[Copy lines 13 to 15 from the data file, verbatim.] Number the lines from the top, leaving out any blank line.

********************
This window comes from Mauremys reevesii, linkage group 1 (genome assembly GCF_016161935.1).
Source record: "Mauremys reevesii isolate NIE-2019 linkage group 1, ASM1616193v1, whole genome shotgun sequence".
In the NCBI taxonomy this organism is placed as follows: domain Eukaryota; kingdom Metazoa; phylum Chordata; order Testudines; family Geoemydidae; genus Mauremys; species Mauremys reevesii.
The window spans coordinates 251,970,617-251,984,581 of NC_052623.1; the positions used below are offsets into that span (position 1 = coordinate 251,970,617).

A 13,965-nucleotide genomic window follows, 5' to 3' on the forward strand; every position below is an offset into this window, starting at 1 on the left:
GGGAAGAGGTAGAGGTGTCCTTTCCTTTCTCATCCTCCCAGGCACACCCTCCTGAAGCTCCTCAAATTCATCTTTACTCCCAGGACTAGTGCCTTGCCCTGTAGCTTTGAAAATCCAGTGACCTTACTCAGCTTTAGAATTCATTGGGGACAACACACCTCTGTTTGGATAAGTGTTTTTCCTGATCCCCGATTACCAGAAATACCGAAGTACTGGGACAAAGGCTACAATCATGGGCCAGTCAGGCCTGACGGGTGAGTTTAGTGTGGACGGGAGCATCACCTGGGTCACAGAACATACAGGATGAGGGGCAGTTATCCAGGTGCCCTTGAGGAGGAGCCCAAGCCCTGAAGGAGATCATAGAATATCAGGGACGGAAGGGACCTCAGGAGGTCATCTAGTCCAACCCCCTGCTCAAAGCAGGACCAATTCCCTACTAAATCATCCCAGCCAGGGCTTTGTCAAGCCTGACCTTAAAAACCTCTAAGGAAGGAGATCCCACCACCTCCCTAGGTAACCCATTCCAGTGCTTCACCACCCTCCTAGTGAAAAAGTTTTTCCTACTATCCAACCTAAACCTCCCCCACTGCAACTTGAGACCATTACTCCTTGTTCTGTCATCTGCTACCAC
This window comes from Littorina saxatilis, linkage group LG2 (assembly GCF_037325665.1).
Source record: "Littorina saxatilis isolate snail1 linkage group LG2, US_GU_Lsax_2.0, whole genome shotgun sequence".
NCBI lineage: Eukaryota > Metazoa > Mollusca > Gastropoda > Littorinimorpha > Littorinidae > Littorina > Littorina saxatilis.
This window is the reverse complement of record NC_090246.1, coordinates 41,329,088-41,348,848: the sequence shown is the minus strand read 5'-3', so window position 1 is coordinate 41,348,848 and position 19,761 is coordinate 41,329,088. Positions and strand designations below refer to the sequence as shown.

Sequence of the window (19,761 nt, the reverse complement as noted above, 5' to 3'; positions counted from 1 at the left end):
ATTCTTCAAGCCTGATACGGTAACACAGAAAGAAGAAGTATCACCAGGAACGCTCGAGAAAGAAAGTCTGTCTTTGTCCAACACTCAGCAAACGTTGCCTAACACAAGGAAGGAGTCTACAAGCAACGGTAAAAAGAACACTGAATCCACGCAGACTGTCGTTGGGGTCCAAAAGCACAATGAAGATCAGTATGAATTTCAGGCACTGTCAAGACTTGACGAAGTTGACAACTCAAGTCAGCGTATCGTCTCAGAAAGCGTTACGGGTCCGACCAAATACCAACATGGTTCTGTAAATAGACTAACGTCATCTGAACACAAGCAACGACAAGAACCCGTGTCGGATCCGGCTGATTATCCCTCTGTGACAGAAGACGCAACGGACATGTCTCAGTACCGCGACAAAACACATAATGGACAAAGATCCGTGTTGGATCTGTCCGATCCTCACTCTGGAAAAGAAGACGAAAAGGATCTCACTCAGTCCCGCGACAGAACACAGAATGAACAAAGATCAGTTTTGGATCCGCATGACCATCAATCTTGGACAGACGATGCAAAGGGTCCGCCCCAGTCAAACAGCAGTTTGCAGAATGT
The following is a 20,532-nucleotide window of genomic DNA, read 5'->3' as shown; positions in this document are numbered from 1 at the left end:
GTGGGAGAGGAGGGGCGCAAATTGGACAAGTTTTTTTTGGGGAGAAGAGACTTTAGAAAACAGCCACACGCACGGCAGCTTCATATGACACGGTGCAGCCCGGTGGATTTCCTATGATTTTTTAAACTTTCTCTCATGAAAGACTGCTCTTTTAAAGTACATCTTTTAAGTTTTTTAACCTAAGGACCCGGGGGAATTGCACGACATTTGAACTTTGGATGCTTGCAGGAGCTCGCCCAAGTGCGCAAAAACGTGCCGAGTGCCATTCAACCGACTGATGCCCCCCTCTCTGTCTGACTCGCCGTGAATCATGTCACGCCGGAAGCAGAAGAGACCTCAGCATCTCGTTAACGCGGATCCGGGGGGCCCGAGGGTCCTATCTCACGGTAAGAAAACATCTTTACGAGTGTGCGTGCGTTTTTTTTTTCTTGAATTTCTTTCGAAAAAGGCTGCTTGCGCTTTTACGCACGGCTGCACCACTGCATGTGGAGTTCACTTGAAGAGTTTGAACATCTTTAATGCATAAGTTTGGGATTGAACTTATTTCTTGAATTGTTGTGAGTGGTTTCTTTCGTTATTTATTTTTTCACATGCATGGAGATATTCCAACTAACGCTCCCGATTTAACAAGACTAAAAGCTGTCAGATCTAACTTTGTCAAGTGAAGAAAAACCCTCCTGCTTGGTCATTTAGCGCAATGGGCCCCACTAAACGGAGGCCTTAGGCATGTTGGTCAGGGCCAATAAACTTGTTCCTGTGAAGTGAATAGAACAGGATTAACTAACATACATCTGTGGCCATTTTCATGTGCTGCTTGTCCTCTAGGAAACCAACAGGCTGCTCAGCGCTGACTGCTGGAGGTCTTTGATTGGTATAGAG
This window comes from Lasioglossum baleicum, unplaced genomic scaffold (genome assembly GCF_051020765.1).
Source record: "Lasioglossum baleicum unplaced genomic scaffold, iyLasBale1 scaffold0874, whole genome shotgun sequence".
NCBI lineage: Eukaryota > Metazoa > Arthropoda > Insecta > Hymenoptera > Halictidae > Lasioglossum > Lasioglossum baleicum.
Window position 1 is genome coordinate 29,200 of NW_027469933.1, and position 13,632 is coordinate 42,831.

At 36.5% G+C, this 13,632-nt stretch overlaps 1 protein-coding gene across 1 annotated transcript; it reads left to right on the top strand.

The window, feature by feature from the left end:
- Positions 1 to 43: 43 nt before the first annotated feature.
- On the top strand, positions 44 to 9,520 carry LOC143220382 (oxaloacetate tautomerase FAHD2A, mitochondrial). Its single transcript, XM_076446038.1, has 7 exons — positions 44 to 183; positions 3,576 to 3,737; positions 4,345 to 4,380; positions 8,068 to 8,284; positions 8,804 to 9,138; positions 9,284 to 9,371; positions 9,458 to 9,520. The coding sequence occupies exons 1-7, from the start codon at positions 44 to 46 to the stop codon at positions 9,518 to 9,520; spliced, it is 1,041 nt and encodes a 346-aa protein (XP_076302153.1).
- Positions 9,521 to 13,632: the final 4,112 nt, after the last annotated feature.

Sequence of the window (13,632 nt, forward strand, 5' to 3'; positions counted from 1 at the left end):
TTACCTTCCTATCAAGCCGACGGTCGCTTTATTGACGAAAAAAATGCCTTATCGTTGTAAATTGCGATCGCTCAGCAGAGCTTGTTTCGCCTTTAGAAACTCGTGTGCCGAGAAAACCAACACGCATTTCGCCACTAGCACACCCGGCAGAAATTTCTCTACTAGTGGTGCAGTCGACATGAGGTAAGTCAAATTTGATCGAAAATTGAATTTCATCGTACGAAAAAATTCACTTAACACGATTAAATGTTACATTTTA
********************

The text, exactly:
The following is a 20,532-nucleotide window of genomic DNA, read 5'->3' as shown; positions in this document are numbered from 1 at the left end:
GTGGGAGAGGAGGGGCGCAAATTGGACAAGTTTTTTTTGGGGAGAAGAGACTTTAGAAAACAGCCACACGCACGGCAGCTTCATATGACACGGTGCAGCCCGGTGGATTTCCTATGATTTTTTAAACTTTCTCTCATGAAAGACTGCTCTTTTAAAGTACATCTTTTAAGTTTTTTAACCTAAGGACCCGGGGGAATTGCACGACATTTGAACTTTGGATGCTTGCAGGAGCTCGCCCAAGTGCGCAAAAACGTGCCGAGTGCCATTCAACCGACTGATGCCCCCCTCTCTGTCTGACTCGCCGTGAATCATGTCACGCCGGAAGCAGAAGAGACCTCAGCATCTCGTTAACGCGGATCCGGGGGGCCCGAGGGTCCTATCTCACGGTAAGAAAACATCTTTACGAGTGTGCGTGCGTTTTTTTTTTCTTGAATTTCTTTCGAAAAAGGCTGCTTGCGCTTTTACGCACGGCTGCACCACTGCATGTGGAGTTCACTTGAAGAGTTTGAACATCTTTAATGCATAAGTTTGGGATTGAACTTATTTCTTGAATTGTTGTGAGTGGTTTCTTTCGTTATTTATTTTTTCACATGCATGGAGATATTCCAACTAACGCTCCCGATTTAACAAGACTAAAAGCTGTCAGATCTAACTTTGTCAAGTGAAGAAAAACCCTCCTGCTTGGTCATTTAGCGCAATGGGCCCCACTAAACGGAGGCCTTAGGCATGTTGGTCAGGGCCAATAAACTTGTTCCTGTGAAGTGAATAGAACAGGATTAACTAACATACATCTGTGGCCATTTTCATGTGCTGCTTGTCCTCTAGGAAACCAACAGGCTGCTCAGCGCTGACTGCTGGAGGTCTTTGATTGGTATAGAG
This window comes from Lasioglossum baleicum, unplaced genomic scaffold (genome assembly GCF_051020765.1).